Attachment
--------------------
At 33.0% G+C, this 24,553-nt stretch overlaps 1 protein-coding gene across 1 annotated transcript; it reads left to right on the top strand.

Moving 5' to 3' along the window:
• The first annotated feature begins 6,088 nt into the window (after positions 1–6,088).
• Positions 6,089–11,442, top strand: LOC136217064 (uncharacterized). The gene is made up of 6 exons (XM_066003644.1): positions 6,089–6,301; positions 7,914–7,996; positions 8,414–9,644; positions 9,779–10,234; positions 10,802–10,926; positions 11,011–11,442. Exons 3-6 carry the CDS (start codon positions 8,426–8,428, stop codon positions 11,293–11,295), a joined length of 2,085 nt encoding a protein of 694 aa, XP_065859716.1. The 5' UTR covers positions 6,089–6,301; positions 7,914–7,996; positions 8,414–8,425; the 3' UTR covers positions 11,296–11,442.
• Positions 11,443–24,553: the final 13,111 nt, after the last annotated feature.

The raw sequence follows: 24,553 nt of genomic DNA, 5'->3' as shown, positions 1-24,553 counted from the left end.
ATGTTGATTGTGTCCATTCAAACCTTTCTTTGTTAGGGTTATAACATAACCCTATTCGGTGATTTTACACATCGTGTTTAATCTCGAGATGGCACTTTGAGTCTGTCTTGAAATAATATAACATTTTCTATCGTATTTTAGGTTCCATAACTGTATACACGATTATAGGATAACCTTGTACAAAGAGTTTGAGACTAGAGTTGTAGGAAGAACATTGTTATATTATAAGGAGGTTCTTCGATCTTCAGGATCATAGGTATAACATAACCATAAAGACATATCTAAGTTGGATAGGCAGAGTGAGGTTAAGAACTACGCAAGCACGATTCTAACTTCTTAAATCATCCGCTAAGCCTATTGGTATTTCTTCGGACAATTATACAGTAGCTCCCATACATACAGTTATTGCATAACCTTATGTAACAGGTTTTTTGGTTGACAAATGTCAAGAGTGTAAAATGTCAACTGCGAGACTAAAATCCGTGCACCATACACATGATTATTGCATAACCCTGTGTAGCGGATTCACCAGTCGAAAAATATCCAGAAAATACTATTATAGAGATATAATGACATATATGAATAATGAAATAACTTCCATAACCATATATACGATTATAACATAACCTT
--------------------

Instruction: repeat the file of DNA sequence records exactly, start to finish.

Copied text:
At 33.0% G+C, this 24,553-nt stretch overlaps 1 protein-coding gene across 1 annotated transcript; it reads left to right on the top strand.

Moving 5' to 3' along the window:
• The first annotated feature begins 6,088 nt into the window (after positions 1–6,088).
• Positions 6,089–11,442, top strand: LOC136217064 (uncharacterized). The gene is made up of 6 exons (XM_066003644.1): positions 6,089–6,301; positions 7,914–7,996; positions 8,414–9,644; positions 9,779–10,234; positions 10,802–10,926; positions 11,011–11,442. Exons 3-6 carry the CDS (start codon positions 8,426–8,428, stop codon positions 11,293–11,295), a joined length of 2,085 nt encoding a protein of 694 aa, XP_065859716.1. The 5' UTR covers positions 6,089–6,301; positions 7,914–7,996; positions 8,414–8,425; the 3' UTR covers positions 11,296–11,442.
• Positions 11,443–24,553: the final 13,111 nt, after the last annotated feature.

The raw sequence follows: 24,553 nt of genomic DNA, 5'->3' as shown, positions 1-24,553 counted from the left end.
ATGTTGATTGTGTCCATTCAAACCTTTCTTTGTTAGGGTTATAACATAACCCTATTCGGTGATTTTACACATCGTGTTTAATCTCGAGATGGCACTTTGAGTCTGTCTTGAAATAATATAACATTTTCTATCGTATTTTAGGTTCCATAACTGTATACACGATTATAGGATAACCTTGTACAAAGAGTTTGAGACTAGAGTTGTAGGAAGAACATTGTTATATTATAAGGAGGTTCTTCGATCTTCAGGATCATAGGTATAACATAACCATAAAGACATATCTAAGTTGGATAGGCAGAGTGAGGTTAAGAACTACGCAAGCACGATTCTAACTTCTTAAATCATCCGCTAAGCCTATTGGTATTTCTTCGGACAATTATACAGTAGCTCCCATACATACAGTTATTGCATAACCTTATGTAACAGGTTTTTTGGTTGACAAATGTCAAGAGTGTAAAATGTCAACTGCGAGACTAAAATCCGTGCACCATACACATGATTATTGCATAACCCTGTGTAGCGGATTCACCAGTCGAAAAATATCCAGAAAATACTATTATAGAGATATAATGACATATATGAATAATGAAATAACTTCCATAACCATATATACGATTATAACATAACCTT